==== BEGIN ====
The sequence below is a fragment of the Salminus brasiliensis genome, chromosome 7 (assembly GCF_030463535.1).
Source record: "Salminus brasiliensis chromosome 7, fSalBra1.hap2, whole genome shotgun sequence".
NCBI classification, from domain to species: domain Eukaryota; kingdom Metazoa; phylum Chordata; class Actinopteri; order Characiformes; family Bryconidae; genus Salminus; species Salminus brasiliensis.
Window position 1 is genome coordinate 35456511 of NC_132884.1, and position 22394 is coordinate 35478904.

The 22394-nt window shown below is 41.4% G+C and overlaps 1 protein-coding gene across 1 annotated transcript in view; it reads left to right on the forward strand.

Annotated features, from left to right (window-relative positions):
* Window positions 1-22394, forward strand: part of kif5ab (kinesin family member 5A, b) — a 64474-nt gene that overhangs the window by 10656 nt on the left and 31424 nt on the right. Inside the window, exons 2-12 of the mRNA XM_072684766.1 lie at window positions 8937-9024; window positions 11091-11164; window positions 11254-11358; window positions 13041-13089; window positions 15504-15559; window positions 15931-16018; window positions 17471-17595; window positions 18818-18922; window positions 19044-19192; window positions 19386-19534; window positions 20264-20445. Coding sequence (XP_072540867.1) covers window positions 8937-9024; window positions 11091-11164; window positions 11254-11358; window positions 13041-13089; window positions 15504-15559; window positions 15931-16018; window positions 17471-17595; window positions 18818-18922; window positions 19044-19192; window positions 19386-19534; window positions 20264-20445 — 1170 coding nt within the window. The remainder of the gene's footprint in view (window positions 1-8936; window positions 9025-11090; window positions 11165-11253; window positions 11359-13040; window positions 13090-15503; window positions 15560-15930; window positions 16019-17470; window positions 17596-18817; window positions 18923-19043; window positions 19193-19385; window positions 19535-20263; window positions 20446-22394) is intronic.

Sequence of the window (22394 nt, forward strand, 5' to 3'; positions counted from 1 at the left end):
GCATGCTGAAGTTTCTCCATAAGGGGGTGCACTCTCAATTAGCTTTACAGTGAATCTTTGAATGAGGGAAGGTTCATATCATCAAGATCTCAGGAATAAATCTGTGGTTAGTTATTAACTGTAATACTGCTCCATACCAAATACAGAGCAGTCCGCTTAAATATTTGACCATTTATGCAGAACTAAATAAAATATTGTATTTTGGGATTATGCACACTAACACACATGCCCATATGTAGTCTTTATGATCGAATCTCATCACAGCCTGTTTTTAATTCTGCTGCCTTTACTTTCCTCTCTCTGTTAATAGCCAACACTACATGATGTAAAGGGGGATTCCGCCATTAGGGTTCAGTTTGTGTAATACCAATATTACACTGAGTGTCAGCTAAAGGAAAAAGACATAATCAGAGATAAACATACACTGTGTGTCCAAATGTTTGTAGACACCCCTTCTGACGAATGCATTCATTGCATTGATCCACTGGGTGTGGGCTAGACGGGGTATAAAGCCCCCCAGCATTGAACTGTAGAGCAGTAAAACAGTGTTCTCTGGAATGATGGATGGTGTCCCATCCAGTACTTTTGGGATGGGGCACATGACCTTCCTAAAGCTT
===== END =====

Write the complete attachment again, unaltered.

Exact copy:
The sequence below is a fragment of the Salminus brasiliensis genome, chromosome 7 (assembly GCF_030463535.1).
Source record: "Salminus brasiliensis chromosome 7, fSalBra1.hap2, whole genome shotgun sequence".
NCBI classification, from domain to species: domain Eukaryota; kingdom Metazoa; phylum Chordata; class Actinopteri; order Characiformes; family Bryconidae; genus Salminus; species Salminus brasiliensis.
Window position 1 is genome coordinate 35456511 of NC_132884.1, and position 22394 is coordinate 35478904.

The 22394-nt window shown below is 41.4% G+C and overlaps 1 protein-coding gene across 1 annotated transcript in view; it reads left to right on the forward strand.

Annotated features, from left to right (window-relative positions):
* Window positions 1-22394, forward strand: part of kif5ab (kinesin family member 5A, b) — a 64474-nt gene that overhangs the window by 10656 nt on the left and 31424 nt on the right. Inside the window, exons 2-12 of the mRNA XM_072684766.1 lie at window positions 8937-9024; window positions 11091-11164; window positions 11254-11358; window positions 13041-13089; window positions 15504-15559; window positions 15931-16018; window positions 17471-17595; window positions 18818-18922; window positions 19044-19192; window positions 19386-19534; window positions 20264-20445. Coding sequence (XP_072540867.1) covers window positions 8937-9024; window positions 11091-11164; window positions 11254-11358; window positions 13041-13089; window positions 15504-15559; window positions 15931-16018; window positions 17471-17595; window positions 18818-18922; window positions 19044-19192; window positions 19386-19534; window positions 20264-20445 — 1170 coding nt within the window. The remainder of the gene's footprint in view (window positions 1-8936; window positions 9025-11090; window positions 11165-11253; window positions 11359-13040; window positions 13090-15503; window positions 15560-15930; window positions 16019-17470; window positions 17596-18817; window positions 18923-19043; window positions 19193-19385; window positions 19535-20263; window positions 20446-22394) is intronic.

Sequence of the window (22394 nt, forward strand, 5' to 3'; positions counted from 1 at the left end):
GCATGCTGAAGTTTCTCCATAAGGGGGTGCACTCTCAATTAGCTTTACAGTGAATCTTTGAATGAGGGAAGGTTCATATCATCAAGATCTCAGGAATAAATCTGTGGTTAGTTATTAACTGTAATACTGCTCCATACCAAATACAGAGCAGTCCGCTTAAATATTTGACCATTTATGCAGAACTAAATAAAATATTGTATTTTGGGATTATGCACACTAACACACATGCCCATATGTAGTCTTTATGATCGAATCTCATCACAGCCTGTTTTTAATTCTGCTGCCTTTACTTTCCTCTCTCTGTTAATAGCCAACACTACATGATGTAAAGGGGGATTCCGCCATTAGGGTTCAGTTTGTGTAATACCAATATTACACTGAGTGTCAGCTAAAGGAAAAAGACATAATCAGAGATAAACATACACTGTGTGTCCAAATGTTTGTAGACACCCCTTCTGACGAATGCATTCATTGCATTGATCCACTGGGTGTGGGCTAGACGGGGTATAAAGCCCCCCAGCATTGAACTGTAGAGCAGTAAAACAGTGTTCTCTGGAATGATGGATGGTGTCCCATCCAGTACTTTTGGGATGGGGCACATGACCTTCCTAAAGCTT